We all know Peter Cushing as Christopher Lee’s counterpart at Hammer and as Grand Moff Tarkin from Star Wars (notably CGI’d back to the world of the living in the recent Rogue One). But what do you know about this very private man’s life, his history, his career? From humble surveyor to his career as a scarf designer, then on to the big screen, let’s have a look at the remarkable career path of an even more remarkable actor.
Peter Cushing’s father was a quantity surveyor – not exactly a member of the arts community; however, his grandfather had worked in the theater, and traveled alongside Sir Henry Irving – a notable Victorian stage actor who was one of the inspirations for Count Dracula for author Bram Stoker (who was a business manager at Irving’s theater).
Cushing was born in 1913 in Kenley, a village in Surrey, and was educated at Shoreham Grammar School and the Purley County Secondary School. His first place of employment was as a “surveyor’s assistance” (working in his father’s footsteps) for the Purley Urban District Council.
But he wanted to act – the surveyor’s life was not for him. So, at the age of 21 he applied for a position with the Worthing Repertory Company – and he was denied. Not willing to take “no” for an answer, he tried 15 more times over the next several months, till finally get an audience with the theater’s manager – Bill Fraser.
Cushing immediately quit his job – a bit premature, considering he hadn’t even been hired. But Fraser took pity on the jobless and desperate Cushing, and granted him his very first acting role – as a debtor in the play “Cornelius” by J.B. Priestly. He worked there for several months as an actor and then Assistant Stage Manager. For this work he was paid 15 shillings a week – and for food, he was allowed to eat the food used as props in the various productions.
Cushing then moved on, working four years in various English repertory companies, he decided to take the next step: with 50 pounds in his pocket he left for Hollywood. After only two weeks, he landed a role in James Whale’s The Man in the Iron Mask (1939). It was a rather pitiful first role: Cushing played the “dummy” for the lead Louis Hayward during the split screen scenes. He had one microscopically small part, galloping up on a horse and uttering his very first lines on screen:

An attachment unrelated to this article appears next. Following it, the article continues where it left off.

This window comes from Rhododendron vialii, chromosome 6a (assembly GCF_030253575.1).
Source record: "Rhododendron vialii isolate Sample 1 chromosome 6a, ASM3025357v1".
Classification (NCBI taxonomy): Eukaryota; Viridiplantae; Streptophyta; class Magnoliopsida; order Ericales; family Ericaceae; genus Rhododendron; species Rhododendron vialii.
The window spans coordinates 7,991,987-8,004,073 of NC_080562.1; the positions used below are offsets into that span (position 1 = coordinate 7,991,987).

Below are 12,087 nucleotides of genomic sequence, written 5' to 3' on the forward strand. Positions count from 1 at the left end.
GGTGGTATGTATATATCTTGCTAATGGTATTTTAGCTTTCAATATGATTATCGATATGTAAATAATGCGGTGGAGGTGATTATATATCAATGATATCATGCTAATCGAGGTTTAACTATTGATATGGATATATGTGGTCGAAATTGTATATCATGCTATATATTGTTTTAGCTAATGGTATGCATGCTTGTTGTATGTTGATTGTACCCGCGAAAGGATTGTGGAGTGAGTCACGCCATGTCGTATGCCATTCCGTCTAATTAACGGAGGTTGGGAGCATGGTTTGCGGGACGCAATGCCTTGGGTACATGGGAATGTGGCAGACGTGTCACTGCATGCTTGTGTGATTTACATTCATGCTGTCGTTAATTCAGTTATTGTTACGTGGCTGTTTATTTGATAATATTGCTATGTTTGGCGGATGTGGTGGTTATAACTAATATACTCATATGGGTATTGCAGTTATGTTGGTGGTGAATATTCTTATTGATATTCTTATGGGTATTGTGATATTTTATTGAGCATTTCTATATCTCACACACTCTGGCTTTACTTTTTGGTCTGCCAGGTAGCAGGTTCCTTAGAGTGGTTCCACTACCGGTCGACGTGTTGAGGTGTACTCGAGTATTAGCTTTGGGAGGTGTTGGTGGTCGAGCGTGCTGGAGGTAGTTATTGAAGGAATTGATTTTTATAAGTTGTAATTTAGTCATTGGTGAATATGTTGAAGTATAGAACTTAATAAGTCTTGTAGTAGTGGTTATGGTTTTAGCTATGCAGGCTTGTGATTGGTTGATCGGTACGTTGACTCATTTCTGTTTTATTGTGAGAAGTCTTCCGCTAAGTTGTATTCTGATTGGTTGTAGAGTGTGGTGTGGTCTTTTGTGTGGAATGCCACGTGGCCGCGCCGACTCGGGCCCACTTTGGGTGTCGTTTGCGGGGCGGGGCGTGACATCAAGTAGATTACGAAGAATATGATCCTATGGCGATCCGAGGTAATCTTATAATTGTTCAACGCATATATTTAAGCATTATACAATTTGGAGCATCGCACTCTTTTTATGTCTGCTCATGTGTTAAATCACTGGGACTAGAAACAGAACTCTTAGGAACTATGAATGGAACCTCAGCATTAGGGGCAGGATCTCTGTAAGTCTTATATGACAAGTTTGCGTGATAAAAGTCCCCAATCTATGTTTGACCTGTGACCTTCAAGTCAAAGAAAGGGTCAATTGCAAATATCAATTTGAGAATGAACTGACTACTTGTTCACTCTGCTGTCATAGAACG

“The Captain wishes to see you, sir!”
Yes, it was small- but it was a valuable learning experience nonetheless. Best of all, he received $75 a week for 4 months – which seemed like a small fortune to the young Cushing.
His next role was in Vigil in the Night (1940), which was a much larger part and played opposite Carole Lombard. But the joy was short-lived; immediately after filming, England and Germany had declared war. Cushing was declared unfit for military service (I am not sure the medical reason) and was stuck in the U.S., unable to find a passage back to England.
This was a low point: Cushing, stuck in the States, did a few lowly gigs on Broadway, and to make ends meet, worked odd jobs including: night porter at a YMCA, parking lot attendant, and usher at a Montreal movie house.
Finally, he secured a spot on a ship bound for Liverpool aboard the S.S. Tilapa. The route was a dangerous one, very likely becoming a target for German mines, but after ten days at sea, he made it back to English soil in March 1942.
Immediately, he went to his brother’s farm at Reigate, and then, two days later, he joined Entertainments National Service Association (ENSA). As an enlisted man, his first play was “Private Lives” by Noel Coward which toured all over the country.
His leading lady was Ms. Helen Beck, who soon became Mrs. Peter Cushing. Together they toured the country, but Cushing’s health was awful, with major congestion of the lungs. Cushing has the dubious distinction of becoming the only actor to be invalided out of ENSA.